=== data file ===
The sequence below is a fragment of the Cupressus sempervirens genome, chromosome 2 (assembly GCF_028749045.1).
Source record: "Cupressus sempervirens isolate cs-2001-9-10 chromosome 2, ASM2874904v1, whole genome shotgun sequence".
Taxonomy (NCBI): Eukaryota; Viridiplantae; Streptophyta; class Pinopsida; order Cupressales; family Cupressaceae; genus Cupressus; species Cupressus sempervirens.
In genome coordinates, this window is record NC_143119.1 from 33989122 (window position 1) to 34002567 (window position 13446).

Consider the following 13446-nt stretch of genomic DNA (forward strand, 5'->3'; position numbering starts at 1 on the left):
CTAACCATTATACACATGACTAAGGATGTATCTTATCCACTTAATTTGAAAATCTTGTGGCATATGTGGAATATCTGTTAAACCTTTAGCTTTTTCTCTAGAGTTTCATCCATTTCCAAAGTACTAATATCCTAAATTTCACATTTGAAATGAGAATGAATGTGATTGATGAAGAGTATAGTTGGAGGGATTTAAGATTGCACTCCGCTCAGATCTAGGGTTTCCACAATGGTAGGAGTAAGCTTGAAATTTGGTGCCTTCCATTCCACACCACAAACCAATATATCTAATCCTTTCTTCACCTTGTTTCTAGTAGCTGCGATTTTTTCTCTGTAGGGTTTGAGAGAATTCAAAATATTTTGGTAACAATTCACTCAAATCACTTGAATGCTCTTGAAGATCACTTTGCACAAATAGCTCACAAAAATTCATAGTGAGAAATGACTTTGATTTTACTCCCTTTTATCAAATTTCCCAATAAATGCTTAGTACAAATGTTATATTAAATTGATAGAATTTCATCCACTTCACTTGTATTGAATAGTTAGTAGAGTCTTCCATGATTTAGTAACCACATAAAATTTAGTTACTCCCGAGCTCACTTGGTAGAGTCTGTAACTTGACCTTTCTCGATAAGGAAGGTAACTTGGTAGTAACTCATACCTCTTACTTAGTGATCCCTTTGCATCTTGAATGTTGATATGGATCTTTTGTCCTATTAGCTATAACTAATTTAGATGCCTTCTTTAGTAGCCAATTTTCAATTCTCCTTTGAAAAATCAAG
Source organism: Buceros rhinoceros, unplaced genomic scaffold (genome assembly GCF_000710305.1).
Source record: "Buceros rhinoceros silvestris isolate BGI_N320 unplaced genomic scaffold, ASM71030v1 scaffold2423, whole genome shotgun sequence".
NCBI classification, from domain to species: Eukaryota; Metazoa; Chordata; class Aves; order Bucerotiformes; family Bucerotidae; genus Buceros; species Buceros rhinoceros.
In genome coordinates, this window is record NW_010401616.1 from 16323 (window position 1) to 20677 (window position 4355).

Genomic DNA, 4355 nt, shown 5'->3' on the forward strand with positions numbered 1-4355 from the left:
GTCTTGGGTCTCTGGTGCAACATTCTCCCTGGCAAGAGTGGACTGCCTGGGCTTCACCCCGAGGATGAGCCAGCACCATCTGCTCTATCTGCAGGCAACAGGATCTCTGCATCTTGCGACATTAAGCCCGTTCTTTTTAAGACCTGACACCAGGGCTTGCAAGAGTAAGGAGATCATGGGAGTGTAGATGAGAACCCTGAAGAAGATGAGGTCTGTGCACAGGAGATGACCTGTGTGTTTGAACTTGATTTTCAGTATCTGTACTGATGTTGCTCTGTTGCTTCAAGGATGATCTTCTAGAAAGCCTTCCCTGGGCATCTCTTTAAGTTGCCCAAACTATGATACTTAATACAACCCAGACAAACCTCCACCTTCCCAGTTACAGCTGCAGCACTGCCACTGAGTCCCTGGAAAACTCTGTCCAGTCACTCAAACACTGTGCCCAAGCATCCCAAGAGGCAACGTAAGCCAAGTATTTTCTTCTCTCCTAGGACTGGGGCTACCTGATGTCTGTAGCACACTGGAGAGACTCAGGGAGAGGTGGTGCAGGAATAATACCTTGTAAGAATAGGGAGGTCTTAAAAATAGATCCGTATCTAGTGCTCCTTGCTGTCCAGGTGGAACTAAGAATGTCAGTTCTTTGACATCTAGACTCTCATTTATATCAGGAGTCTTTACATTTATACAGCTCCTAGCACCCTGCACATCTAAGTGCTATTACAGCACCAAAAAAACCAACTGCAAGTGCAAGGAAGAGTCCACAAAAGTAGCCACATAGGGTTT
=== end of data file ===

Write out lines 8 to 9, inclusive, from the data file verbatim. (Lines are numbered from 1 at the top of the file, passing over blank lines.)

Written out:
Source record: "Buceros rhinoceros silvestris isolate BGI_N320 unplaced genomic scaffold, ASM71030v1 scaffold2423, whole genome shotgun sequence".
NCBI classification, from domain to species: Eukaryota; Metazoa; Chordata; class Aves; order Bucerotiformes; family Bucerotidae; genus Buceros; species Buceros rhinoceros.